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Caruso Olive Green Solaro Suit

48 IT / 38 US / Medium

Sale price$993.00 Regular price$1,869.00

Tailored suit cut from solaro wool with soft shoulders, notch lapels, double side vents and flat front trousers. Discover the elaborated sartorial details below.

Caruso is built on a unique spirit and dedication to craft. Raffaele has masterminded a philosophical pathway that offers an open roster of possibilities that subtly yet effectively tweaks staples such as the blazer, trousers or shirt by nothing more than artistically playing with fabrics, details, colours and finishes, thus retaining the originality of tailoring.

Discover the

Sartorial Details

Full Canvas Construction

A sartorial jacket - or coat - needs an interlining that will help give it shape and mold it. Canvas gives the item a tailored and crafted look. In short, it breathes life into it. Purely technical, canvas is made from either horsehair, wool, mohair or camel hair. It could also be a mix of them all, with varying thickness and weight. The canvas is stitched to the jacket, often by hand, thus making the canvas pieces 'floating' in the middle of the inner and outer cloth. This gives the jacket added flexibility. The canvas runs from the upper parts, all the way down to the end of the jacket. After you wear your canvassed suit for a while, it will begin to take your shape and look incredibly natural.

Soft Shoulders

Soft Shoulders, or lightly padded shoulder construction, gives a softer, more casual silhouette to a tailored jacket. Soft shoulders have little padding and follow the contour of the individual’s shoulder to accentuate the wearer’s natural features.

Milanese Buttonhole

Also known as an ‘Asola Lucida’ buttonhole, the Milanese is made using a piece of thread called a ‘gimp’, which is tightly wound around it by a whipstitch to give the style its characteristic thread showcasing look. Achieving Milanese perfection is a delicate 15-minute process and something only a quality tailor can provide - no machine can imitate it.

2.5 Button Closure

The ‘tre bottoni stirato a due’, also known as the three rolling on two lapel style, is perhaps the most infamous characteristic of the Neapolitan style jacket. The top button and buttonhole are ornamental, so are left unbuttoned. As the lapel rolls down it elegantly folds over the top button and stops just 4 cm above the second button creating the distinct roll of the lapel the style is known for. As it is intended to remain unbuttoned, the top buttonhole is actually made inside out so the beautiful side will still be visible.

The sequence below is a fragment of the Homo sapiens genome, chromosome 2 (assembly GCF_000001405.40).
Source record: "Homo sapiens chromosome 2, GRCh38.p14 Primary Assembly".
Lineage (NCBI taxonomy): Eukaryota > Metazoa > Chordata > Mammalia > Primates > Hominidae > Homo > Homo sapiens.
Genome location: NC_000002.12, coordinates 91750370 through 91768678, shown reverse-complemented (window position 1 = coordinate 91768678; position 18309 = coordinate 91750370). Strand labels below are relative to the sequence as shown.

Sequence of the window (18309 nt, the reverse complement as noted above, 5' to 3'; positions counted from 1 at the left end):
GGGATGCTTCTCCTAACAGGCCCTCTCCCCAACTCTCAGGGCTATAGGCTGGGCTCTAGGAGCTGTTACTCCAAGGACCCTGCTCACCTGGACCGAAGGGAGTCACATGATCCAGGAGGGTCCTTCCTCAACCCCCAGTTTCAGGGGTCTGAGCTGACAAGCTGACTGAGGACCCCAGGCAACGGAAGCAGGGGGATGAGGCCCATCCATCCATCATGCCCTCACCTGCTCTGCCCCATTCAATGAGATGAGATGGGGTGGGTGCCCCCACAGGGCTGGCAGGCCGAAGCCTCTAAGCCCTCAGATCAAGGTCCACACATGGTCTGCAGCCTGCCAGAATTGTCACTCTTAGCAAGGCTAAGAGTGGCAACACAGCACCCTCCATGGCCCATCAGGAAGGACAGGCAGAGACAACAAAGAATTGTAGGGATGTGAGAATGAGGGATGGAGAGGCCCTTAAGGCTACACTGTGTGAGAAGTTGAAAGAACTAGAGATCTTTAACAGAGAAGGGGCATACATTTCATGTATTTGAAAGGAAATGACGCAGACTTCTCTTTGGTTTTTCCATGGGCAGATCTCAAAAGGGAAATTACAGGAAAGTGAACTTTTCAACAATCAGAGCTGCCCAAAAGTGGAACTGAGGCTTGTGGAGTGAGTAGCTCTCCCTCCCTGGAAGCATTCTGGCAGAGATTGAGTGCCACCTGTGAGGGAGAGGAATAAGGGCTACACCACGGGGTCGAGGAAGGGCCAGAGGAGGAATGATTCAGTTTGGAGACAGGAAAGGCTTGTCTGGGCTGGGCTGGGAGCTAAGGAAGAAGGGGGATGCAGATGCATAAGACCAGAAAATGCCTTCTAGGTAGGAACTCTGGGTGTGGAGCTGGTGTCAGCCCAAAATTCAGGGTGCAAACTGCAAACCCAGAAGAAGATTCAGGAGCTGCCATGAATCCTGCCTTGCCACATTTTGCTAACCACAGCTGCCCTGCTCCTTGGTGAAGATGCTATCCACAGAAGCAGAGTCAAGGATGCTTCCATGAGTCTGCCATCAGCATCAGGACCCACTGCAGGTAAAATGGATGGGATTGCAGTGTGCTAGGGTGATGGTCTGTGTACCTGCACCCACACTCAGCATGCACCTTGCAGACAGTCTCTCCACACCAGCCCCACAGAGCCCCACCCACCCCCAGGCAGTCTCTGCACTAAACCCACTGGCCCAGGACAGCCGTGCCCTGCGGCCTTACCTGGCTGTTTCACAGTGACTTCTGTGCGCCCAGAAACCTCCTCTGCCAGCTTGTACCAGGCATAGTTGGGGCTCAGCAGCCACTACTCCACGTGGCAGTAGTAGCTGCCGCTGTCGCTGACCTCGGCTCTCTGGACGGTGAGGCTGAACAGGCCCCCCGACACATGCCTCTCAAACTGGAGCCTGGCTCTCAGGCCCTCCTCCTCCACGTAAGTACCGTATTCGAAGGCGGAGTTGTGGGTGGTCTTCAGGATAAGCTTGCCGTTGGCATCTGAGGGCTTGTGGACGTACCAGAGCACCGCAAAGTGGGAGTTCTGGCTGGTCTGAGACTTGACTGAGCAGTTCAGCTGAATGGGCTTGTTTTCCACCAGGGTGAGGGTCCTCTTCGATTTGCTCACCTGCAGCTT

Chest pocket - Rounded welt pocket

Also known as ‘barchetta’ Italian for ‘little boat’, it is so named because this pocket floats on the chest gently angled upward, just like the bow of a sailboat. These pockets echo the lively roll of a lapel that carries the spring of canvas and natural wool, unlike machine-made chest pockets that have a more stamped-out, rectangular shape and less life.

Darts

The tailors adds two darts - think of them as pinched seams - to ensure the jacket’s body achieves a slim silhouette. The process, called mezzo punto riprese, is done entirely by hand.

Horn Buttons

Horn buttons are prized for their quality. They are made with the finest genuine horn material, improving the appearance of the suit. And because they are so strong, you don't have to worry about them cracking or breaking.

Flap Pockets

This was originally supposed to keep debris from getting into jacket pockets when worn in the country. Flap pockets occupy a sort of middle ground in terms of formality: they are the main choice for business suits, but they can also appear on sport coats as a testament to their casual origins.

size

48 IT / 38 US / Medium